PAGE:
Veteran Stories:
Ken Parton

Army

  • Mr. Parton's Soldier's Service Paybook at the time when he was serving with the 8th Canadian Reconnaissance Regiment (14th Hussars).

    Ken Parton
  • Inside Mr. Parton's paybook dated November 1944.

    Ken Parton
  • Inside Mr. Parton's paybook.

    Ken Parton
  • Inside Mr. Parton's paybook.

    Ken Parton
  • Mr. Ken Parton, November 2011.

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"One of the brave guys, you know, stand up there, sniper took him out between the chest. And he dropped overtop of me, I’ll never forget that."

Transcript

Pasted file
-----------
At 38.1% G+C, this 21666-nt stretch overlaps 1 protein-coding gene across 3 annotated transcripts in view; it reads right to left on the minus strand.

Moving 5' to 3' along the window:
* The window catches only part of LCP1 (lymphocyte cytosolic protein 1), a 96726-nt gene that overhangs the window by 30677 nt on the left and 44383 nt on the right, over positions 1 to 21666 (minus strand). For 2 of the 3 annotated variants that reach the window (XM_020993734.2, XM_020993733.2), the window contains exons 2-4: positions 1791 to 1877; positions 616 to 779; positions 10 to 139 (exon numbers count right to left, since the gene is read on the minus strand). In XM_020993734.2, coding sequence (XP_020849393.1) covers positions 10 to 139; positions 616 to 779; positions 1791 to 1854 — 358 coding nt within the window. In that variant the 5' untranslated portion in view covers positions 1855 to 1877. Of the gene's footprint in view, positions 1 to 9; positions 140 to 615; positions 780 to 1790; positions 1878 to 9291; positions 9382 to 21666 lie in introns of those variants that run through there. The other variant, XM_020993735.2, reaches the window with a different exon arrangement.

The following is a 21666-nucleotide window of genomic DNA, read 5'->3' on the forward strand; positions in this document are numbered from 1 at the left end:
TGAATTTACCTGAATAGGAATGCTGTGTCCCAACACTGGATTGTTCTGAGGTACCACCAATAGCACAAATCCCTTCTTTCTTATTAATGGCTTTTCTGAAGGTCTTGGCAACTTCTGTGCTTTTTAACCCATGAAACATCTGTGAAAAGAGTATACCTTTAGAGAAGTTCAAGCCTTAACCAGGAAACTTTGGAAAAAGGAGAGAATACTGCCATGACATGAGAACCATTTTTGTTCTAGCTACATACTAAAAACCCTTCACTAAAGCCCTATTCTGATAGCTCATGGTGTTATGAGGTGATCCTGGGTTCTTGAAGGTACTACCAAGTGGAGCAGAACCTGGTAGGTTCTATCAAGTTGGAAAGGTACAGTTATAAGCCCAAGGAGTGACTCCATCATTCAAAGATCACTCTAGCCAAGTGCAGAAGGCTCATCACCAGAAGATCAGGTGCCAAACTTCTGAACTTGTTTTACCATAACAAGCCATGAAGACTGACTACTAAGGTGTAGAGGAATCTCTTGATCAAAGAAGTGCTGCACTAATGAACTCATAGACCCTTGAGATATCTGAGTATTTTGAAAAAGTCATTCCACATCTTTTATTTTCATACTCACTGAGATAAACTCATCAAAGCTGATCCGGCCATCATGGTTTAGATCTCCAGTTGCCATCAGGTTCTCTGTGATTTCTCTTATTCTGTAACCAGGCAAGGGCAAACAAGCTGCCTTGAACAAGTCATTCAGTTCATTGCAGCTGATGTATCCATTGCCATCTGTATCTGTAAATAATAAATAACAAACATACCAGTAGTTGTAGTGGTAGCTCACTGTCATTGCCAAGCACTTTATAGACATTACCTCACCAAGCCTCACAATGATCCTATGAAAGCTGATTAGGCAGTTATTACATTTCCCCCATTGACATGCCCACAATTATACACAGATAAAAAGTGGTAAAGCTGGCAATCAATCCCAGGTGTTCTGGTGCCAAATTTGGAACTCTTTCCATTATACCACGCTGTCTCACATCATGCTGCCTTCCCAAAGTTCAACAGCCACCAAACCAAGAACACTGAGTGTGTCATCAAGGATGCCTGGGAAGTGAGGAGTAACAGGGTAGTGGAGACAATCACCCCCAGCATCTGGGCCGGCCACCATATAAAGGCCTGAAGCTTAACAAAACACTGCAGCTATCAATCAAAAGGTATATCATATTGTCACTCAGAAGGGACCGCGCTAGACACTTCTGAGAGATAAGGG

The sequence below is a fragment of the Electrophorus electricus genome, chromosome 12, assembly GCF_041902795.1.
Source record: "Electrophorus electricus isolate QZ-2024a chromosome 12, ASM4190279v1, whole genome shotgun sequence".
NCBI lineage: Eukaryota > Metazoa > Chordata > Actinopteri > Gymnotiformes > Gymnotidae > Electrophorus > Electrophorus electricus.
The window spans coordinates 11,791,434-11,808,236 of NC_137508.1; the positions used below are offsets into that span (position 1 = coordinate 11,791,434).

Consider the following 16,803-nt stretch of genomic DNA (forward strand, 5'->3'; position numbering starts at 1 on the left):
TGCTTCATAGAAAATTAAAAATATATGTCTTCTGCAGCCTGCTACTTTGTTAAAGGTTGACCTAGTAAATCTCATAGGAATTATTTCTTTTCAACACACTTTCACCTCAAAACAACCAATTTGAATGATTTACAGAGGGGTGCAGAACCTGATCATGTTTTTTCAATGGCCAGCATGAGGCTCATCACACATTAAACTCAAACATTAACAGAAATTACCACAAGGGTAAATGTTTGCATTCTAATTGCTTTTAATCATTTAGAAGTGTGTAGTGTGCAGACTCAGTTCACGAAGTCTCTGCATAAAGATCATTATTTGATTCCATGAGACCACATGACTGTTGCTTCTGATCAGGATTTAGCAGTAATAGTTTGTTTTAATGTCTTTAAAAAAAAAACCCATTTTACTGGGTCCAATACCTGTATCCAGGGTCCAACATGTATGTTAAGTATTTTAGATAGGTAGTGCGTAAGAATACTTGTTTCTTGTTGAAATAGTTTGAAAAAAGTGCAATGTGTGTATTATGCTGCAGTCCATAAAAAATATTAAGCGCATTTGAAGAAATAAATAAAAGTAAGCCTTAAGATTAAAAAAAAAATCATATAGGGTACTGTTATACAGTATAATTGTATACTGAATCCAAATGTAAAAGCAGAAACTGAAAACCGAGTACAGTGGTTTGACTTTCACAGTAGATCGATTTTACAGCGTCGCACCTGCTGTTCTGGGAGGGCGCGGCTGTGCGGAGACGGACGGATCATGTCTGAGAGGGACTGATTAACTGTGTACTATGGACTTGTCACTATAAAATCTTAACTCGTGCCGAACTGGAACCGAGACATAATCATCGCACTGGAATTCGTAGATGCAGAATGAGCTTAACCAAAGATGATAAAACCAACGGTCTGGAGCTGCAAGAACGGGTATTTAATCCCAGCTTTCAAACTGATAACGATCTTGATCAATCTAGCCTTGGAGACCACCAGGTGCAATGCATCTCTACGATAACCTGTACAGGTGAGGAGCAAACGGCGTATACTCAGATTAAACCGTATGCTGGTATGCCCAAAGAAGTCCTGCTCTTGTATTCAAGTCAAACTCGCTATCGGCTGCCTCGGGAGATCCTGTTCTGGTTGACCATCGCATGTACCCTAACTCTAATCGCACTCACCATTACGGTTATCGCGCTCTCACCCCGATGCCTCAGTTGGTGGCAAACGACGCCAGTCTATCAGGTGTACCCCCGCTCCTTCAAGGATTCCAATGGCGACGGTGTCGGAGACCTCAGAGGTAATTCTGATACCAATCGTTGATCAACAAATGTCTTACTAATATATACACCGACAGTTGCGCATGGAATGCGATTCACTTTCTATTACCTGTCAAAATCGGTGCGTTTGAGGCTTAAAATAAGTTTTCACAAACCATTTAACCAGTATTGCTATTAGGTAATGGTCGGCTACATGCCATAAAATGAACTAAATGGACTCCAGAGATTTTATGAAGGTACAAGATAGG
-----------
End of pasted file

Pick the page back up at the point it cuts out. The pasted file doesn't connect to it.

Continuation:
Well, each regiment consisted of three vehicles to a troop, an armoured car and two Bren Gun Carriers [the Universal Carrier, a British light armoured tracked vehicle] , or vice versa, could have one Bren Gun Carrier, two armoured cars. But there was nine of us to a section. And there was A and B and C squadron and then headquarters squadron and what they called the assault troop [in the 8th Canadian Reconnaissance Regiment (14th Canadian Hussars)]. And they had half-tracks on theirs. They were what you called the infantry, the soldiers. I didn’t think I was in too much danger most of the time. Because that Bren Gun Carrier, you’re down below that metal and they’ve got to be a darn good shot to get you there. You just keep your head down. I had one bullet go above my head, I found the indent behind my seat when I got finished for the day. I heard it hit but didn’t know where it hit and when I looked at that, I thought, that’s pretty close. So I kept my head down further the next time. And the crew commander was Mine and I told him a dozen times, just keep it down but he had to stand up in there. Well, he got shot right through the chest the second day in. And I didn’t have a crew commander after that for quite some time. I had a gunner in the back, that’s all. And he landed on top of me. One of the brave guys, you know, stand up there, sniper took him out between the chest. And he dropped overtop of me, I’ll never forget that. I had to shove him off and back out of there, so I didn’t get shot. A woman was up in a house in a window facing us as we were coming down the road and she was picking the people off with a rifle. She didn’t last long because the infantry went in and got her. We were the ones that liberated Holland and all the way through there, we were, like the recce (reconnaissance) regiment was the first in and all this stuff. But you see what was enemy power was. And of course, after a while, when you come along, the planes that were shot down, we got the pieces off the planes […] and we had firepower on the Bren Gun Carriers that you could knock out a tank with. We did that all on our own, so every one of our Bren Gun Carriers that was in there at least had a […] mounted on it from them airplanes. And all of them, we started out, we went in there with a rifle each and a Bren gun [the British Bren light machine gun]. That’s all the firepower we started out with and a small little mortar. For days on end, you didn’t get your clothes off. We probably smelled like pole cats but when you’re in the front line, you’ve got no, the only chance you get, if you come to a stream where it’s nice and quiet, and had a bath. When we were holding ground around by the Rhine, I mean, we were on one side of the Rhine and they were on the other and you could just throw a grenade across the water at each other. We used to get what they called potato masher throwed at us lots of times [referring to the German hand grenade Model 24 also known as a ‘stick grenade’] and we’d throw them back as fast as we could, if we could get hold of them quick enough. Well, when we came into Holland, that was very, Canadians was the ones that liberated Holland and when we come into the town, the Dutchman was all looking around the corners at us because they thought we were all black. When they saw we were all white men and it was halfway decent, God, they were good to us. And all through that Belgium and France, they were pretty good to us all. I mean, they recognized that there was war and the girls was pretty good too. You know, you’re young, you don’t know what’s going to happen, you’re able and willing and take it as it goes. All I remember in Germany, when the war ended, we all ended up in a little town by the name of Leer. And then from there on we took all the prisoners, they all surrendered and we had to take them to [Westerbork transit camp in Holland], where they had to Jews all penned up and was going to exterminate them all. That was in [Westerbork] area there. [Westerbork] they were called, I’ve forgotten the name. That’s where the Germans had the special railway track put down and a big barbed wire fence and water ditch all around it and they had all the Italians and Jews and all penned up in there, like animals. And then they’d put them on a train and take them out of there. But they didn’t get too many done I don’t think. Oh, you just saw the tracks that they had for trains to take the people out of there. Not too much, otherwise, a few places where they had, after the war, they had put a cemetery in there with children or women or whatever it was and there was a block for each one. It was pretty nice like that.
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